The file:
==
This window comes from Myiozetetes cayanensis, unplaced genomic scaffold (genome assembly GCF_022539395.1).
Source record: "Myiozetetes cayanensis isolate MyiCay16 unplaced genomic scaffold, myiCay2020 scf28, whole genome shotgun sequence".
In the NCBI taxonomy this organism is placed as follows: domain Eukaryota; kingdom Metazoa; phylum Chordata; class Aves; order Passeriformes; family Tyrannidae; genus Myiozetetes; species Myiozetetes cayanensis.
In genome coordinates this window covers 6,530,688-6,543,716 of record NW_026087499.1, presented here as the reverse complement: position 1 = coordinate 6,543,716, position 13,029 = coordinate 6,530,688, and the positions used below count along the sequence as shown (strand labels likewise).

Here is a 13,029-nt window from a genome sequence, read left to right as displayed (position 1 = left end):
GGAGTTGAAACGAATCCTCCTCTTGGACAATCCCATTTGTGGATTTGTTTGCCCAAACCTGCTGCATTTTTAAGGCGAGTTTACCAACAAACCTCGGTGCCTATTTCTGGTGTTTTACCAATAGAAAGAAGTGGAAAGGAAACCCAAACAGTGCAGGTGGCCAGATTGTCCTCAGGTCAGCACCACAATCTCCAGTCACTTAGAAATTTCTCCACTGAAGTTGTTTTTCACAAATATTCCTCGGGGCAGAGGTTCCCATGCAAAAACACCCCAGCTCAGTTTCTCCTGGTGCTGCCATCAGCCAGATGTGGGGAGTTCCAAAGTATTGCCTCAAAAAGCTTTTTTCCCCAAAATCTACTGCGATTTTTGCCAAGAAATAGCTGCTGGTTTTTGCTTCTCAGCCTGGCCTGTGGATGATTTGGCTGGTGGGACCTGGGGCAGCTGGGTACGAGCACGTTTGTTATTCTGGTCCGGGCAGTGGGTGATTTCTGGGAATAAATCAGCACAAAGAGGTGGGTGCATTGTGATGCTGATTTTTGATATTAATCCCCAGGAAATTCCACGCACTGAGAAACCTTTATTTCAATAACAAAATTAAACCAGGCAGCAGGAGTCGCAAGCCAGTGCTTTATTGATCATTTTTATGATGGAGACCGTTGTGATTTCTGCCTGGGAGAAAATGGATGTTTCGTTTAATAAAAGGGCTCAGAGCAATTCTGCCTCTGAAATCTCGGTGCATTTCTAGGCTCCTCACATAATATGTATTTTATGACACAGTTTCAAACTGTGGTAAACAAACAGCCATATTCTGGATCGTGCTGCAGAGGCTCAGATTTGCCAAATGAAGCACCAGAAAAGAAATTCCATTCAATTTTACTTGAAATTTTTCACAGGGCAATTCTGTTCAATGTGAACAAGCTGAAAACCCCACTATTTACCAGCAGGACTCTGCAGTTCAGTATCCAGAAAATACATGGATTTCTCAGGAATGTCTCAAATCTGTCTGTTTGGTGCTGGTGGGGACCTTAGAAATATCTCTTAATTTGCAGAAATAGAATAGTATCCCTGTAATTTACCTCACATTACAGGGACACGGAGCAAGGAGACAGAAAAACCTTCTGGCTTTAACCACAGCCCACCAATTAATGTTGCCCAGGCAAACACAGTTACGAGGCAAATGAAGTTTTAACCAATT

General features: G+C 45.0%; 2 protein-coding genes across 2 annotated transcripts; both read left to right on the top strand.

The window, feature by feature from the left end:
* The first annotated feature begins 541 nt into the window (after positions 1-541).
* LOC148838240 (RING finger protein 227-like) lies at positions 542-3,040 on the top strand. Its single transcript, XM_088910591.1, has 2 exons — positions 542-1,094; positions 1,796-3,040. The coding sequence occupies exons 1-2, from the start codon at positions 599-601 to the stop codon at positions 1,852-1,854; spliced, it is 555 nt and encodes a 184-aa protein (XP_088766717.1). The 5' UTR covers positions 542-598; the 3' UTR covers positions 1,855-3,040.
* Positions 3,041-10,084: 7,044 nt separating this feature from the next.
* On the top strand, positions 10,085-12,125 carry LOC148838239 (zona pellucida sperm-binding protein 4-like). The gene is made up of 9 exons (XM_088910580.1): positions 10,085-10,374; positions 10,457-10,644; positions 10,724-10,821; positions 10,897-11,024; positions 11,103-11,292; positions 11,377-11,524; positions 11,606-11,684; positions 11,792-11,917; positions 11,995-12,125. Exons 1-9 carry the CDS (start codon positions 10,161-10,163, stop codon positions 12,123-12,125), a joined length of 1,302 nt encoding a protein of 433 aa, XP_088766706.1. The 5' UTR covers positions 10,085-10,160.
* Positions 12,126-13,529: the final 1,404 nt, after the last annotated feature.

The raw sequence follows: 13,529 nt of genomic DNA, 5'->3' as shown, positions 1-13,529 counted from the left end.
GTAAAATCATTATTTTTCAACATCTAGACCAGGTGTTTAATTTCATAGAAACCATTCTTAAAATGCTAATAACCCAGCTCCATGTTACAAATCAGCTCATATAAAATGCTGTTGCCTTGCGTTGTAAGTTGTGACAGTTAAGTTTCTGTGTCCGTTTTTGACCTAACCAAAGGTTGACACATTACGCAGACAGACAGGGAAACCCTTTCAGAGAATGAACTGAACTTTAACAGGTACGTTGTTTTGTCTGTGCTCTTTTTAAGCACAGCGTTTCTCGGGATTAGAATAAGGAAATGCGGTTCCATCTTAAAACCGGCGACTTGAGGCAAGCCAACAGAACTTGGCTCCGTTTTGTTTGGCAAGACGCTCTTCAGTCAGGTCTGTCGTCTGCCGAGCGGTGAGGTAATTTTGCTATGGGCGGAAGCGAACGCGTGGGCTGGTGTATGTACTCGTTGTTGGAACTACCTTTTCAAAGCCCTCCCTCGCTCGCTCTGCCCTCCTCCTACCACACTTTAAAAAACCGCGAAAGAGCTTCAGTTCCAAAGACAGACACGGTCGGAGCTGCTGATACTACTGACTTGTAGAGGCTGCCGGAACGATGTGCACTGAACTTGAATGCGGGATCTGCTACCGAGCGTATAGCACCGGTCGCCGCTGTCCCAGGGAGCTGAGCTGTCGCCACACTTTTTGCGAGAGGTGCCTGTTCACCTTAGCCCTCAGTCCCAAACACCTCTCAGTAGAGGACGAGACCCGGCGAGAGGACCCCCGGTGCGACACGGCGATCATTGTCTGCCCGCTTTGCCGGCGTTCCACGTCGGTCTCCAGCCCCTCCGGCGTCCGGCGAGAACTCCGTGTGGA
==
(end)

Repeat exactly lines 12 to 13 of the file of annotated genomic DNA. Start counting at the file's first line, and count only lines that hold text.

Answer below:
* On the top strand, positions 10,085-12,125 carry LOC148838239 (zona pellucida sperm-binding protein 4-like). The gene is made up of 9 exons (XM_088910580.1): positions 10,085-10,374; positions 10,457-10,644; positions 10,724-10,821; positions 10,897-11,024; positions 11,103-11,292; positions 11,377-11,524; positions 11,606-11,684; positions 11,792-11,917; positions 11,995-12,125. Exons 1-9 carry the CDS (start codon positions 10,161-10,163, stop codon positions 12,123-12,125), a joined length of 1,302 nt encoding a protein of 433 aa, XP_088766706.1. The 5' UTR covers positions 10,085-10,160.
* Positions 12,126-13,529: the final 1,404 nt, after the last annotated feature.